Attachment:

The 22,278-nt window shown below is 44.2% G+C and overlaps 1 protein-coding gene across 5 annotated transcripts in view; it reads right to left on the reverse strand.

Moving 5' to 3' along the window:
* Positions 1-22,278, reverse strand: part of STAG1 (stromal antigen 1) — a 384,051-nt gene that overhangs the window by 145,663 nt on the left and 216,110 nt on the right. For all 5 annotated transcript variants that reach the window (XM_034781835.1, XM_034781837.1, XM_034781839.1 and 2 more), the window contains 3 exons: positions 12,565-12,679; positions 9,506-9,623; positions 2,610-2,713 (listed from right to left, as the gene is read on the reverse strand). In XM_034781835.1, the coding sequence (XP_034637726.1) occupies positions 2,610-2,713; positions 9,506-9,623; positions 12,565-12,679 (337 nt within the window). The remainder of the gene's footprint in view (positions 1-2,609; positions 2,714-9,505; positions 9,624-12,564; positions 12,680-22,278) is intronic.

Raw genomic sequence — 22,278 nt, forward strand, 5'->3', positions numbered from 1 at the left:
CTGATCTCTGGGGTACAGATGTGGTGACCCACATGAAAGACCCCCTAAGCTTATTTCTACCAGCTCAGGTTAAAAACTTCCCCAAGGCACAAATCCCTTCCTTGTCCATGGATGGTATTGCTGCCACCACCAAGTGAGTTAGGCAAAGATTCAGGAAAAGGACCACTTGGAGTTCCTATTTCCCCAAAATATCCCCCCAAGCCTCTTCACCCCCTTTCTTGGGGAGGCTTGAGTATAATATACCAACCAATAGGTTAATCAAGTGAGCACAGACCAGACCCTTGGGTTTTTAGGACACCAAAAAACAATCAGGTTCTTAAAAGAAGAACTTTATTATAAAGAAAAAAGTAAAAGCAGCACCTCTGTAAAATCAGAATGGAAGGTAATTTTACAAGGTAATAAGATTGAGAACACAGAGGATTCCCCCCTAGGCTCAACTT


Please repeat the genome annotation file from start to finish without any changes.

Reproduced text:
The 22,278-nt window shown below is 44.2% G+C and overlaps 1 protein-coding gene across 5 annotated transcripts in view; it reads right to left on the reverse strand.

Moving 5' to 3' along the window:
* Positions 1-22,278, reverse strand: part of STAG1 (stromal antigen 1) — a 384,051-nt gene that overhangs the window by 145,663 nt on the left and 216,110 nt on the right. For all 5 annotated transcript variants that reach the window (XM_034781835.1, XM_034781837.1, XM_034781839.1 and 2 more), the window contains 3 exons: positions 12,565-12,679; positions 9,506-9,623; positions 2,610-2,713 (listed from right to left, as the gene is read on the reverse strand). In XM_034781835.1, the coding sequence (XP_034637726.1) occupies positions 2,610-2,713; positions 9,506-9,623; positions 12,565-12,679 (337 nt within the window). The remainder of the gene's footprint in view (positions 1-2,609; positions 2,714-9,505; positions 9,624-12,564; positions 12,680-22,278) is intronic.

Raw genomic sequence — 22,278 nt, forward strand, 5'->3', positions numbered from 1 at the left:
CTGATCTCTGGGGTACAGATGTGGTGACCCACATGAAAGACCCCCTAAGCTTATTTCTACCAGCTCAGGTTAAAAACTTCCCCAAGGCACAAATCCCTTCCTTGTCCATGGATGGTATTGCTGCCACCACCAAGTGAGTTAGGCAAAGATTCAGGAAAAGGACCACTTGGAGTTCCTATTTCCCCAAAATATCCCCCCAAGCCTCTTCACCCCCTTTCTTGGGGAGGCTTGAGTATAATATACCAACCAATAGGTTAATCAAGTGAGCACAGACCAGACCCTTGGGTTTTTAGGACACCAAAAAACAATCAGGTTCTTAAAAGAAGAACTTTATTATAAAGAAAAAAGTAAAAGCAGCACCTCTGTAAAATCAGAATGGAAGGTAATTTTACAAGGTAATAAGATTGAGAACACAGAGGATTCCCCCCTAGGCTCAACTT